What is Florida’s Romeo & Juliet Law?

Romeo & Juliet Law Sex Offender Registry

Florida Sex Offender Registry Homepage

There is a potential way of avoiding the sex offender registry, which is commonly referred to as the Florida Romeo & Juliet law.  A person living in Florida who has been convicted of certain sex offenses is required to register with the state as a sex offender, even if the original conviction occurred in another state.  That person’s name appears on the statewide Sex Offender Registry database, and is a public record available by searching the Florida Department of Law Enforcement sexual offenders and predators website.  The person must register with law enforcement in the county of his or her residence.  Failure to register is a felony charge in Florida, potentially punishable by up to fifteen years in prison.

The Florida Romeo & Juliet law is spelled out in statute 943.04354, and allows the court to remove the requirement to register as a sex offender in special circumstances.  Those special circumstances are fairly limited, and the following conditions are required:

  • The victim of the crime was 13 years of age or older at the time of the offense, but younger than 18 years of age;
  • The registered offender was not more than 4 years older than the victim at the time of the offense;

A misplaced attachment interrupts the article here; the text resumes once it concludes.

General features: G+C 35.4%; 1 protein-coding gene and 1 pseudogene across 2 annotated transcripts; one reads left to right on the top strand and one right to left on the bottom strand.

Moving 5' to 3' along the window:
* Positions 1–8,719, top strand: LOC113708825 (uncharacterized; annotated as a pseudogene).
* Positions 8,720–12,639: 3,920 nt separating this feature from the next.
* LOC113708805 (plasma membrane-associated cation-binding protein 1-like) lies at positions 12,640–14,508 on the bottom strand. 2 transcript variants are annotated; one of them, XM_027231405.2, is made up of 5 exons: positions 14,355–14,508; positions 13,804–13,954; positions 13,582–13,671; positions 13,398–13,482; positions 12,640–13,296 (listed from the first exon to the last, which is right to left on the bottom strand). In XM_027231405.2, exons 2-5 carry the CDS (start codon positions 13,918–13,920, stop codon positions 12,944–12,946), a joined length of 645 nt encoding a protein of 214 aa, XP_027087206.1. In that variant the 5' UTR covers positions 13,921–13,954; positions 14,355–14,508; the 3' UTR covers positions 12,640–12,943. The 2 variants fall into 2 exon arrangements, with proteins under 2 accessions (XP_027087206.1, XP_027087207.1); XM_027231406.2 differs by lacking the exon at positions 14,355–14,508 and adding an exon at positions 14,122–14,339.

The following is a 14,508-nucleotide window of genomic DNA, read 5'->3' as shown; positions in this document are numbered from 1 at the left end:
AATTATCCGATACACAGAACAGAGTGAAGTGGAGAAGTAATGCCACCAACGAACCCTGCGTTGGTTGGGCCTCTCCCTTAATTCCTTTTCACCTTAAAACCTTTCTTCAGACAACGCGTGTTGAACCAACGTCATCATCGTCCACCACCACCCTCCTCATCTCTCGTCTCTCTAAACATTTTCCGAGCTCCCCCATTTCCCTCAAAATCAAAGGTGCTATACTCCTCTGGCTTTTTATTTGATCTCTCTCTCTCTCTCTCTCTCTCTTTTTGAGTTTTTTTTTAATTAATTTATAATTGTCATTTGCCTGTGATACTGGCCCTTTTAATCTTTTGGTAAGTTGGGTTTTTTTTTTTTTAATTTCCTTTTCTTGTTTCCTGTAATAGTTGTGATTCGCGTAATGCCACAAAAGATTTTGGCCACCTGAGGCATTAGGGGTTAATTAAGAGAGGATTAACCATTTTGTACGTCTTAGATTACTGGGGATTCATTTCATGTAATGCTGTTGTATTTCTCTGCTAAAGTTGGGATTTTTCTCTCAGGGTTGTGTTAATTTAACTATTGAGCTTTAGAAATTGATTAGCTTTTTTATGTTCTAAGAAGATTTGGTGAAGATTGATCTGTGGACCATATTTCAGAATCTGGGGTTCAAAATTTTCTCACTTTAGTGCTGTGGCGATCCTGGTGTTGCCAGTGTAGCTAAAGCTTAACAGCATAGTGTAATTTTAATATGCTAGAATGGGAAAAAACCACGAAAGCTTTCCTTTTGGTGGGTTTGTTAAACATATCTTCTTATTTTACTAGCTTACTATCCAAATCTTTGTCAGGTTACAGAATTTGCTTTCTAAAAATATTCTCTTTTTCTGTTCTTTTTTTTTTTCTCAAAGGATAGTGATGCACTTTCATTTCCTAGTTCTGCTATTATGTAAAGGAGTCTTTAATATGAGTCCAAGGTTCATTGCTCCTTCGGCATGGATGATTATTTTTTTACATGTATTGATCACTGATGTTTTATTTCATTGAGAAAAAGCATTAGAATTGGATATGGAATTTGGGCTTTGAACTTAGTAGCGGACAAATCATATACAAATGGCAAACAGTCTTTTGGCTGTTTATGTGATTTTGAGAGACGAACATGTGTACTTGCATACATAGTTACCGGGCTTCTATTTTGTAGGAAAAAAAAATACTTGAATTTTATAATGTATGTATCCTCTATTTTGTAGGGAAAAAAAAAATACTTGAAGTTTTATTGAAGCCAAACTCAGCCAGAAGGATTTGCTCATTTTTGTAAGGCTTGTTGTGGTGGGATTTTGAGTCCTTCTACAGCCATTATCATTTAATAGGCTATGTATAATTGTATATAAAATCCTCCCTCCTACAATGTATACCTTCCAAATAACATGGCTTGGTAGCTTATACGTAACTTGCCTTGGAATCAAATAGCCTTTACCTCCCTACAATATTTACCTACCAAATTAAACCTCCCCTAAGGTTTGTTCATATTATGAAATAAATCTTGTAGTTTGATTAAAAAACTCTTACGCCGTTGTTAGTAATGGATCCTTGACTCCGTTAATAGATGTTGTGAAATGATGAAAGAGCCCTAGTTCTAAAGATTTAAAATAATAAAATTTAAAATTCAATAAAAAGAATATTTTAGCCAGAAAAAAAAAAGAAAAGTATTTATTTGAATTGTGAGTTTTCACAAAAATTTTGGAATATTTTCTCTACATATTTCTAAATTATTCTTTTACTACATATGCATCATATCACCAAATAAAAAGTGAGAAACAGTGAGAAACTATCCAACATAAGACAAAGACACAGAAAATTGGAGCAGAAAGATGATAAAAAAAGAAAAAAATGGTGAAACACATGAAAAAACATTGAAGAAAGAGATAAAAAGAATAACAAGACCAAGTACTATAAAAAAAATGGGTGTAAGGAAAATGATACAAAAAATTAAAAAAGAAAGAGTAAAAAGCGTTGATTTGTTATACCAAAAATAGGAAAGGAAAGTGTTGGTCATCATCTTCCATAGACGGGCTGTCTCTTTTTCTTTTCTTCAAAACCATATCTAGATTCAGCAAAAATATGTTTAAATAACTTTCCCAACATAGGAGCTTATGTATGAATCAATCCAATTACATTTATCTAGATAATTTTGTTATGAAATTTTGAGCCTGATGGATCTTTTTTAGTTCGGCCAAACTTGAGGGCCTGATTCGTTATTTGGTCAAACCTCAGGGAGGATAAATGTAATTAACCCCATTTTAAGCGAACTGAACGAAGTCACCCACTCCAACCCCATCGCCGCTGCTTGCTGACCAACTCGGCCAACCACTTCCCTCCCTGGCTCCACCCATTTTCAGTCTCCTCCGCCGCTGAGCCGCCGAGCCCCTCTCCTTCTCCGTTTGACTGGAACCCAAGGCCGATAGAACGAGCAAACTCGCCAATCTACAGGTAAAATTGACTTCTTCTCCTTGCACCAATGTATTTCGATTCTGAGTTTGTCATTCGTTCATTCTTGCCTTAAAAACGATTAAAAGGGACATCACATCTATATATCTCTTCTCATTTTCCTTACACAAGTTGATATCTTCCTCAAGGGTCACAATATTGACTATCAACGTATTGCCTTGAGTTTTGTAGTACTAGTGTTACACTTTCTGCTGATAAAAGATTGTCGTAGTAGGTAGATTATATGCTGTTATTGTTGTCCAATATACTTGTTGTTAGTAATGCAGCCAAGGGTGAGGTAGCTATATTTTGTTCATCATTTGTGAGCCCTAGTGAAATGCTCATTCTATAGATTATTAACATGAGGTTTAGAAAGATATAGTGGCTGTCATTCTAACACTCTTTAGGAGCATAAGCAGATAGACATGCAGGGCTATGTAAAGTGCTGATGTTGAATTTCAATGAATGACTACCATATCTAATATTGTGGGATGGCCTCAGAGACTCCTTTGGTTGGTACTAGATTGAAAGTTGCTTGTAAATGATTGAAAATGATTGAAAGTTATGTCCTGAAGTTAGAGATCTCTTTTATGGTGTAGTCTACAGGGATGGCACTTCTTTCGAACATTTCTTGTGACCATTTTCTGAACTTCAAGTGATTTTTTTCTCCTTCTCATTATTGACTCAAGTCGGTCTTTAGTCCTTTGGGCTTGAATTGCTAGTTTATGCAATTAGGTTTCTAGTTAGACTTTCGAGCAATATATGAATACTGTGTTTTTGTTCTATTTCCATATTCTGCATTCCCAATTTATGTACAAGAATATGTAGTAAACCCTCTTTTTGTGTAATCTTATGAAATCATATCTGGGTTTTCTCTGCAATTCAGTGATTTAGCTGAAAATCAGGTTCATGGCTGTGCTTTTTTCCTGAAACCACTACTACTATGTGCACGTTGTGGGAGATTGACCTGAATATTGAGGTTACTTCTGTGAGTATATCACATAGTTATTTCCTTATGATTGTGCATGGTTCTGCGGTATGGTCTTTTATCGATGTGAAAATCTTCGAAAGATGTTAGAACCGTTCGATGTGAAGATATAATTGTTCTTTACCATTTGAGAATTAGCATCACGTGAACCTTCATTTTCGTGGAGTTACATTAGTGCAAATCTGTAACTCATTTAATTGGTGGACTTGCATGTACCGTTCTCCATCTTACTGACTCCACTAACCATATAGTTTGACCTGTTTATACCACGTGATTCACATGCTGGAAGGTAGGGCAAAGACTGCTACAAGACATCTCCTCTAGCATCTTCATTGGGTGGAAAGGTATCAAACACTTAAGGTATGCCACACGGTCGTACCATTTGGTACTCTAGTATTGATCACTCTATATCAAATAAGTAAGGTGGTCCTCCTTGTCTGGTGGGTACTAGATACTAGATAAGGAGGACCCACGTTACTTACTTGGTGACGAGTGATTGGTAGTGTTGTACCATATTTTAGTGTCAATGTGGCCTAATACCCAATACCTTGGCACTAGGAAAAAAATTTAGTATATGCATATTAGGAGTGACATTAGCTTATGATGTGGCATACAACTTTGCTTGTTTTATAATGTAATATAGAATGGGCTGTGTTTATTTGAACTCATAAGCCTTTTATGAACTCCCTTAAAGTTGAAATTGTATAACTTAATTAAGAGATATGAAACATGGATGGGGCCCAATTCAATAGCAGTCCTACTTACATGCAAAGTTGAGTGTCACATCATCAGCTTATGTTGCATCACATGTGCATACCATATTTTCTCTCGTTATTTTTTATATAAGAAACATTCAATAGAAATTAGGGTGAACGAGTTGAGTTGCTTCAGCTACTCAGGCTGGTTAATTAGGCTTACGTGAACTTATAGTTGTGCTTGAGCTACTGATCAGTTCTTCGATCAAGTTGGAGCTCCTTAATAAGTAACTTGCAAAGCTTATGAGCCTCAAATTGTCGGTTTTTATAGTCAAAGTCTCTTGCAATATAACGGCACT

• The registered offender has never been previously convicted of a similar offense;
  • That removal of the registration requirement will not conflict with federal law that requires that the sexual act be consensual;

Assuming those criteria are met, the person may file a petition for removal from the sex offender registry in the Florida court where the offense occurred.  In cases where the sex offense occurred in another state, the petition should be filed in the Florida jurisdiction where he or she resides.  The State Attorney’s Office and the Florida Department of Law Enforcement must be provided with a copy of the petition at least 21 days prior to the hearing date.

Assuming the petition meets all of the criteria specified above and is properly filed, the critical issue which the circuit court judge must determine at the time of the hearing is whether the case involved a consensual sexual act.  Failure to establish this will result in the petition being denied by the court.

If the petition is granted, a certified order must be provided to the Florida Department of Law Enforcement.  Once this is done, the person’s name is removed from the sex offender registry.